"Objection your honor, a plague of locusts is not admissible evidence!"

That might be the biggest problem with the episode, that Mulder and Scully don't seem to be involved too much. They don't start investigating properly until the episode is nearly over, and they also don't seem to be the one who discovered the Sheriff's involvement. So aside from figuring out that the burned dude (I think his name was Leonard Vance, which puts me in the mind of a bad Will Smith vehicle) by being the only people who bothered to investigate at all, I'm not sure what they did that was valuable.

So the story winds up a bit of a letdown, and the acting isn't enough to hold it up. Not all of the actors are bad; The actor playing the Reverend actually feels really authentic in terms of over the top Ministers (which means he acts like a total fucking lunatic) and the Sheriff is okay. But the important role is Samuel, and he's pretty terrible. He never seems particularly into his role and just sort of sucks excitement from whatever scene he's in.

"Leonard Vance, you must go to the Dagobah system."

In the end, there's not much to this episode. It's not scary, it's not particularly engaging or memorable, and it's not a particularly good exploration of Scully's faith (or Mulder's lack thereof). It's only notable in the fact that it's the first episode to actually bring it up, which isn't much frankly. Which makes this review a little on the short side. I guess I have to hope that my love for the next couple episodes remains intact.

Case Notes:
  • I love how the firemen in the opening just let some random kid and his dad wander into an active fire.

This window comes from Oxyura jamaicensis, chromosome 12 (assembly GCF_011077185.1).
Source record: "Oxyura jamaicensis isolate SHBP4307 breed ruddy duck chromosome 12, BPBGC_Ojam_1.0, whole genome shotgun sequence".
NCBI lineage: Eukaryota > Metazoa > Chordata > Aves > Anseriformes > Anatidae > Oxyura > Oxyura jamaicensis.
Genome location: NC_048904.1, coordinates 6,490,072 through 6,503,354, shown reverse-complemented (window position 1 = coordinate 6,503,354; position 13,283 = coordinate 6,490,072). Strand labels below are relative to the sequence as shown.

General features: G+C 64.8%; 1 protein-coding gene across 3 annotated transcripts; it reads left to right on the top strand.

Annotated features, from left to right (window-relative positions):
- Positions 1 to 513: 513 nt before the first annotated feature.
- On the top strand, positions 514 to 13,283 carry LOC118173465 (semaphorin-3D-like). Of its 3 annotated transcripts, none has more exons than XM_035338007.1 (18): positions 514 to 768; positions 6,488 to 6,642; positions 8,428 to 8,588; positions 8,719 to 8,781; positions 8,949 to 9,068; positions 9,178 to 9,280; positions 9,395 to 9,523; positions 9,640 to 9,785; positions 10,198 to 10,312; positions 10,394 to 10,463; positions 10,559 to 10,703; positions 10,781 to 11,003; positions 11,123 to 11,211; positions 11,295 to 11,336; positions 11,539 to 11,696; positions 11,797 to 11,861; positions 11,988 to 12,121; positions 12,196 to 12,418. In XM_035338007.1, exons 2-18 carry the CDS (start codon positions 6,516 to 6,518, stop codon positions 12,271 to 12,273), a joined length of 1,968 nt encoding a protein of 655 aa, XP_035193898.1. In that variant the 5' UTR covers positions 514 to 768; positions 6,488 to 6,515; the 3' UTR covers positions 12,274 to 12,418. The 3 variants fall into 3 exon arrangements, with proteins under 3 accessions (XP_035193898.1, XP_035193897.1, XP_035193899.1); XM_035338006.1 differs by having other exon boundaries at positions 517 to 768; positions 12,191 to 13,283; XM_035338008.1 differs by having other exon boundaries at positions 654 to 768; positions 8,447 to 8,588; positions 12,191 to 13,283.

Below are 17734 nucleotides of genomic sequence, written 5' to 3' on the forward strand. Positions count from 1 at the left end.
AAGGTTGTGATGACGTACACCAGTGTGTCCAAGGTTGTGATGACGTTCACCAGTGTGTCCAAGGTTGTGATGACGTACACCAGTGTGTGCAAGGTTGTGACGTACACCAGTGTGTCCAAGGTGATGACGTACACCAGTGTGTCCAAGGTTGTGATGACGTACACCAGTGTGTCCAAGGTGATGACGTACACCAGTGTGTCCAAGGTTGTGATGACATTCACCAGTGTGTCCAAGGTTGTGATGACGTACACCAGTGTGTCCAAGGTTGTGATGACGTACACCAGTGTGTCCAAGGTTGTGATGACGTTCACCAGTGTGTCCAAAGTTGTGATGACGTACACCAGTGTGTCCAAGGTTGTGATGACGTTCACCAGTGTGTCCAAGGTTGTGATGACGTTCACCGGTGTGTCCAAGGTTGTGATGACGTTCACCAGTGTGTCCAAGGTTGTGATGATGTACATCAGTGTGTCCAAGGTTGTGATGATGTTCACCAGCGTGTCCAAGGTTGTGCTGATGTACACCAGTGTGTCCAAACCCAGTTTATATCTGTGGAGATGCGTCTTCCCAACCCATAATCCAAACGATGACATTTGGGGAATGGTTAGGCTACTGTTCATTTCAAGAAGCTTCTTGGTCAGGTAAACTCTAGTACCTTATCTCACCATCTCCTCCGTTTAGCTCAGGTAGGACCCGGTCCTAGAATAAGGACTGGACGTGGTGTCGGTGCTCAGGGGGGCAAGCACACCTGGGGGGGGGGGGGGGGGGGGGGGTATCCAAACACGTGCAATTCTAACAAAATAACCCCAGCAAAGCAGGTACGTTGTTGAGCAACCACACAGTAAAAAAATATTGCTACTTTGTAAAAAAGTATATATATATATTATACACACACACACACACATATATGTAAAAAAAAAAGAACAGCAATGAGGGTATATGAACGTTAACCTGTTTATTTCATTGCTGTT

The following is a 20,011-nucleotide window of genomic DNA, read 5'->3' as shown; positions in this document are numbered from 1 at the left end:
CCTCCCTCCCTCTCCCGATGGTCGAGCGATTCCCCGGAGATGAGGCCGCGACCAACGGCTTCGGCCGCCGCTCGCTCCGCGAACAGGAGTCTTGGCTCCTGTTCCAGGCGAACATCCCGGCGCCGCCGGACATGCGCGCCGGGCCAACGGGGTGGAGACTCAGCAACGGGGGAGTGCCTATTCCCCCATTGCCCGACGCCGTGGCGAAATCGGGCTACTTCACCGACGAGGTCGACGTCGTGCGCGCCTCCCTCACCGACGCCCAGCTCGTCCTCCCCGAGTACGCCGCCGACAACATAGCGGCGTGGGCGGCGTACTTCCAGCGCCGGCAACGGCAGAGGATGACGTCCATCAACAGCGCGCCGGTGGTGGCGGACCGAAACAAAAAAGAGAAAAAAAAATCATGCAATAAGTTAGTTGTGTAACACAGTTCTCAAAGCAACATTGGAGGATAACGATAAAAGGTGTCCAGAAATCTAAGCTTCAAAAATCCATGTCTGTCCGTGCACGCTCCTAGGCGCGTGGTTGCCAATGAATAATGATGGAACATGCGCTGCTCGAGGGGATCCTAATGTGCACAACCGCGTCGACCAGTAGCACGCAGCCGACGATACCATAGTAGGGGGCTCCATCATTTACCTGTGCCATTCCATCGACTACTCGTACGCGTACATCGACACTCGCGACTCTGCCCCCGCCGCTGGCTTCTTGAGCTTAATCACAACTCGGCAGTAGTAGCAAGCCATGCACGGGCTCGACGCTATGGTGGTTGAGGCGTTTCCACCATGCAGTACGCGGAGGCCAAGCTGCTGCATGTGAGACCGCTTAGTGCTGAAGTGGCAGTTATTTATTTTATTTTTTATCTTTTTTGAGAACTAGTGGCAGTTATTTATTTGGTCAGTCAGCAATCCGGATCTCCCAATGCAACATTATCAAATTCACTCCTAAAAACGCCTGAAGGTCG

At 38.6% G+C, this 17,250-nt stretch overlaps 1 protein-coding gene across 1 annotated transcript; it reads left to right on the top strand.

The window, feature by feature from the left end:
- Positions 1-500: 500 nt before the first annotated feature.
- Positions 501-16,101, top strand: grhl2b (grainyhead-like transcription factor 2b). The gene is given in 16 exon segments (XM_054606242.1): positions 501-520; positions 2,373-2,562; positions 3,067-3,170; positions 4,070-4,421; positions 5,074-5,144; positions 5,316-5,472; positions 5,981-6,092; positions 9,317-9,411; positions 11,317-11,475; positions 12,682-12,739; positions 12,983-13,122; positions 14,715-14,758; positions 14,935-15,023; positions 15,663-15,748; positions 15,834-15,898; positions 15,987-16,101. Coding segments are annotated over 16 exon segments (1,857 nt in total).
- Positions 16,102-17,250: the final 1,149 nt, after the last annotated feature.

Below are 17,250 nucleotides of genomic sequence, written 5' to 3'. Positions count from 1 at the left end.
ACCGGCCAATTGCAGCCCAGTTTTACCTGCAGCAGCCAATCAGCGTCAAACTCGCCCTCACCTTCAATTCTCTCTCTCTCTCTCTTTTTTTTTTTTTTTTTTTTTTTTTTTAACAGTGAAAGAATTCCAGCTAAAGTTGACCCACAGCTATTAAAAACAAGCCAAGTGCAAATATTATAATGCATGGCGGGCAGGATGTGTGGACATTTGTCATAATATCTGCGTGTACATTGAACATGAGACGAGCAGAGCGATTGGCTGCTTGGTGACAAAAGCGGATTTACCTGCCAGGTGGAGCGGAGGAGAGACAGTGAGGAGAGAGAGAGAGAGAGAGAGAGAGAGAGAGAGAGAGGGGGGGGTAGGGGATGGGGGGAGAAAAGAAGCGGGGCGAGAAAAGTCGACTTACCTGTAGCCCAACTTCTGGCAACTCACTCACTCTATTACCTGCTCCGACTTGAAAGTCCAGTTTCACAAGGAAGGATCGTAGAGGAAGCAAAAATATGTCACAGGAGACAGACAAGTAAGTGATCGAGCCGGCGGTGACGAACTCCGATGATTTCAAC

• The kid playing the younger Sam in the cold open is TERRIBLE, even by child actor standards.
  • Not to take issue with the premise of this episode, but the FBI bothered to send Mulder and Scully after every bogus Faith Healer, they'd never do anything else.
  • I dunno if Faith Healers or Megachurches are big things in Canada, but this episode rings really true to what I know about them. I'd like to quickly recommend the documentary Jesus Camp on the subject, it's quite good. And kinda terrifying.
  • Someone calling something "The cancer" is inherently funny for me, for reasons I can't quite pinpoint.
  • The graveyard scene looks super fake for some reason. I think it's the floodlights. They look too much like stage lights.
  • Mulder is on the side of the religious stuff being real and Scully doesn't seem to care much. This is pretty much the opposite of their dynamic from later episodes with Christian themes.
  • Mulder's visions of Samantha is A, really out of nowhere and B, does not line up with what Samantha looks like in later episodes. She looks a lot more like the Eves, come to think of it.
  • The mention about the Sheriff's wife having arthritis doesn't wind up mattering much and feels a little like a last minute addition to try and make the Sheriff more interesting.
  • The final scene with Leonard and Samuel is really funny to me. I think it's the glowing aura around Samuel, it makes him look like a Force Ghost. 
  • I'm a little annoyed the episode never feels like suggesting the kid was faking it. I mean, I know it's The X-Files but there are actually a solid number of Faith Healers in the US and they're pretty harmful across the board.